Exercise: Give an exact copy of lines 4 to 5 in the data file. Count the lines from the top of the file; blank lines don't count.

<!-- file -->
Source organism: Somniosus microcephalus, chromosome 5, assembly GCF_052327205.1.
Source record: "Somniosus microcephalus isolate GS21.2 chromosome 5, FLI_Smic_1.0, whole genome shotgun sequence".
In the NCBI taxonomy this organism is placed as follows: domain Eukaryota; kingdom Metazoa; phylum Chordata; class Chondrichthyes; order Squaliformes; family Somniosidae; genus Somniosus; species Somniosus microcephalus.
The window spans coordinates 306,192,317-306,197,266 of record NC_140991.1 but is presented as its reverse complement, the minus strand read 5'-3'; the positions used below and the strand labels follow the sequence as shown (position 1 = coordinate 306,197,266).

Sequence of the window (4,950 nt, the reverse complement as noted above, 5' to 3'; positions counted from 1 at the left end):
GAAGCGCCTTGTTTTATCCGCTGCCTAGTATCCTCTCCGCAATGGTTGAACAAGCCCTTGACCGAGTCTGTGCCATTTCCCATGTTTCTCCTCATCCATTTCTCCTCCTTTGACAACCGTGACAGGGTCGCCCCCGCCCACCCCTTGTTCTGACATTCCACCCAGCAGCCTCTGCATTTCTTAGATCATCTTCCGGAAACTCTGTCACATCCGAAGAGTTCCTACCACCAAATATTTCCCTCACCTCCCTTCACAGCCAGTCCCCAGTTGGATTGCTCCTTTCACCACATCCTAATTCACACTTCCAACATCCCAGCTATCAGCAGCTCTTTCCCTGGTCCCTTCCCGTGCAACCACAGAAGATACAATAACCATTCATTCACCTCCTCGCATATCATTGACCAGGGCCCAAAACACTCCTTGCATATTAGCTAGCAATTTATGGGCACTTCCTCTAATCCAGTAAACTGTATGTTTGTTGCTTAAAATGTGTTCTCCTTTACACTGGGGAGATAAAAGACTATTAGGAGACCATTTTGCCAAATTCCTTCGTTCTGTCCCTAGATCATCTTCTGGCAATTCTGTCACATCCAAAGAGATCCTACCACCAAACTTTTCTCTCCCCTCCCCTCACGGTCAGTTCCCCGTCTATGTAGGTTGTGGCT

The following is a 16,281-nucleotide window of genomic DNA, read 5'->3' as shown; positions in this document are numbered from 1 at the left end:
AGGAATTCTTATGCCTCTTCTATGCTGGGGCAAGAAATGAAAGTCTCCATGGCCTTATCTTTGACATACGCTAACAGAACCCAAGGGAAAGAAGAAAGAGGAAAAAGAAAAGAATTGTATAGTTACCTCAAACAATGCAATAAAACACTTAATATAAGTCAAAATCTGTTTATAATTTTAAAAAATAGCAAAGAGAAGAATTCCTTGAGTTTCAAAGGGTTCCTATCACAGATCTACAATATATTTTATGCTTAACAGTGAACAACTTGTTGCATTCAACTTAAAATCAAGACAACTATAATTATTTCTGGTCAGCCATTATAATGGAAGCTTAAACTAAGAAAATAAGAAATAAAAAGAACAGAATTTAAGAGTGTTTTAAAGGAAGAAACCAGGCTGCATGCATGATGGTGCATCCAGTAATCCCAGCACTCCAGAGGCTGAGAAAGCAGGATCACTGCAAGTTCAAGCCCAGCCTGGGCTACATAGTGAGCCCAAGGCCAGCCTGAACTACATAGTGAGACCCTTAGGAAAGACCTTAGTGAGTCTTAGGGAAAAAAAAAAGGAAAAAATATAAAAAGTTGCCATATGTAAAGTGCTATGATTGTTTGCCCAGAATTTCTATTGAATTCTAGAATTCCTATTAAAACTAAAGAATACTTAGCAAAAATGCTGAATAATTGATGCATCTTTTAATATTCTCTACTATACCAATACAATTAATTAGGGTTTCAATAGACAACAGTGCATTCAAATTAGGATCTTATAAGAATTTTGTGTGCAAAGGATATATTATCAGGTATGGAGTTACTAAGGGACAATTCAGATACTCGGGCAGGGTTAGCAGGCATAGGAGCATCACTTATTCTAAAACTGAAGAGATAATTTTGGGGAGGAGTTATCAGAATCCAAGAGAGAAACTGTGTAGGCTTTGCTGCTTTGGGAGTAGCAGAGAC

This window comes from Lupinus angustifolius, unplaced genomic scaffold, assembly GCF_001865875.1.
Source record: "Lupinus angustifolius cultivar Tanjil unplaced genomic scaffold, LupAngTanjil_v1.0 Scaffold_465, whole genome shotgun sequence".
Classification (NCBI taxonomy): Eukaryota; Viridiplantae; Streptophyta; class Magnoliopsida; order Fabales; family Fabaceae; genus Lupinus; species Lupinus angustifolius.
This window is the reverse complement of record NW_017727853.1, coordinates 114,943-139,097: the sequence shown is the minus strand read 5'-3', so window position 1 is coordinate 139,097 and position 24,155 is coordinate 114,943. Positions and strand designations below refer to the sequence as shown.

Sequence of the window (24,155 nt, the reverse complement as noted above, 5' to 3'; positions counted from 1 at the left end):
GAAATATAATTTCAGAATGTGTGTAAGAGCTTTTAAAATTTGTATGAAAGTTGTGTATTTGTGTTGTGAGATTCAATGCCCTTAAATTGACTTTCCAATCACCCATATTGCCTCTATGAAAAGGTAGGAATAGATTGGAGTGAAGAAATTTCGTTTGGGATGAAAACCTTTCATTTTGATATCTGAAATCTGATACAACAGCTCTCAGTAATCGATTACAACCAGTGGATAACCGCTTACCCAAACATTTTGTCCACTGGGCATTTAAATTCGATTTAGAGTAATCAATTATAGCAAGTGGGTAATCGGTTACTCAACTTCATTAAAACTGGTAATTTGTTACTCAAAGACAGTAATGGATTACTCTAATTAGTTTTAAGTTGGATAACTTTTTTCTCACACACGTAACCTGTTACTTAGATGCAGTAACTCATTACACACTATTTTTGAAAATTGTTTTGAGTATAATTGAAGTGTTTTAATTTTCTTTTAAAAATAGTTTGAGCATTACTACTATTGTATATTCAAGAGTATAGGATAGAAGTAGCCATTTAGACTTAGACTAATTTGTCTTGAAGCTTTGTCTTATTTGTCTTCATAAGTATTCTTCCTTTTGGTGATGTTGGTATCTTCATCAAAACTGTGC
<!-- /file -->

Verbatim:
The window spans coordinates 306,192,317-306,197,266 of record NC_140991.1 but is presented as its reverse complement, the minus strand read 5'-3'; the positions used below and the strand labels follow the sequence as shown (position 1 = coordinate 306,197,266).

Sequence of the window (4,950 nt, the reverse complement as noted above, 5' to 3'; positions counted from 1 at the left end):